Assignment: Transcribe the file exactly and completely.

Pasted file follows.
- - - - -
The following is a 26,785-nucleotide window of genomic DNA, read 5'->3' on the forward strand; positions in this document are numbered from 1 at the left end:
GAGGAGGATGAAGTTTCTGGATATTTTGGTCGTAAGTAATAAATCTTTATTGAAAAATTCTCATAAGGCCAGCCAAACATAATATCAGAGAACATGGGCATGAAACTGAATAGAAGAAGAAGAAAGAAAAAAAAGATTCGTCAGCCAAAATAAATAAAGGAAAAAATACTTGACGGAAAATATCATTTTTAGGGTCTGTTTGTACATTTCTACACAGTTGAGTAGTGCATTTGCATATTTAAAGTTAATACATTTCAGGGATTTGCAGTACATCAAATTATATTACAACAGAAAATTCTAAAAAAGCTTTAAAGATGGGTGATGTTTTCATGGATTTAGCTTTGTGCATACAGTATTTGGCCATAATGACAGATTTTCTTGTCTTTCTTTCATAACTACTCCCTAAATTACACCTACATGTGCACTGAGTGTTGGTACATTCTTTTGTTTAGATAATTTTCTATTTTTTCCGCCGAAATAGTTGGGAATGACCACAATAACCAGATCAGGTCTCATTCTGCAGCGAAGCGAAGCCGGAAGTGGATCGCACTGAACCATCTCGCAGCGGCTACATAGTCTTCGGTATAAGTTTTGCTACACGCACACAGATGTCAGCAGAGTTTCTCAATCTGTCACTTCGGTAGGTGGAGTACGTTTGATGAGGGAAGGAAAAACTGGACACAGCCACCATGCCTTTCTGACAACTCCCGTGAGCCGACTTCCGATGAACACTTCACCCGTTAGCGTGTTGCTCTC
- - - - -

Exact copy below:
The following is a 26,785-nucleotide window of genomic DNA, read 5'->3' on the forward strand; positions in this document are numbered from 1 at the left end:
GAGGAGGATGAAGTTTCTGGATATTTTGGTCGTAAGTAATAAATCTTTATTGAAAAATTCTCATAAGGCCAGCCAAACATAATATCAGAGAACATGGGCATGAAACTGAATAGAAGAAGAAGAAAGAAAAAAAAGATTCGTCAGCCAAAATAAATAAAGGAAAAAATACTTGACGGAAAATATCATTTTTAGGGTCTGTTTGTACATTTCTACACAGTTGAGTAGTGCATTTGCATATTTAAAGTTAATACATTTCAGGGATTTGCAGTACATCAAATTATATTACAACAGAAAATTCTAAAAAAGCTTTAAAGATGGGTGATGTTTTCATGGATTTAGCTTTGTGCATACAGTATTTGGCCATAATGACAGATTTTCTTGTCTTTCTTTCATAACTACTCCCTAAATTACACCTACATGTGCACTGAGTGTTGGTACATTCTTTTGTTTAGATAATTTTCTATTTTTTCCGCCGAAATAGTTGGGAATGACCACAATAACCAGATCAGGTCTCATTCTGCAGCGAAGCGAAGCCGGAAGTGGATCGCACTGAACCATCTCGCAGCGGCTACATAGTCTTCGGTATAAGTTTTGCTACACGCACACAGATGTCAGCAGAGTTTCTCAATCTGTCACTTCGGTAGGTGGAGTACGTTTGATGAGGGAAGGAAAAACTGGACACAGCCACCATGCCTTTCTGACAACTCCCGTGAGCCGACTTCCGATGAACACTTCACCCGTTAGCGTGTTGCTCTC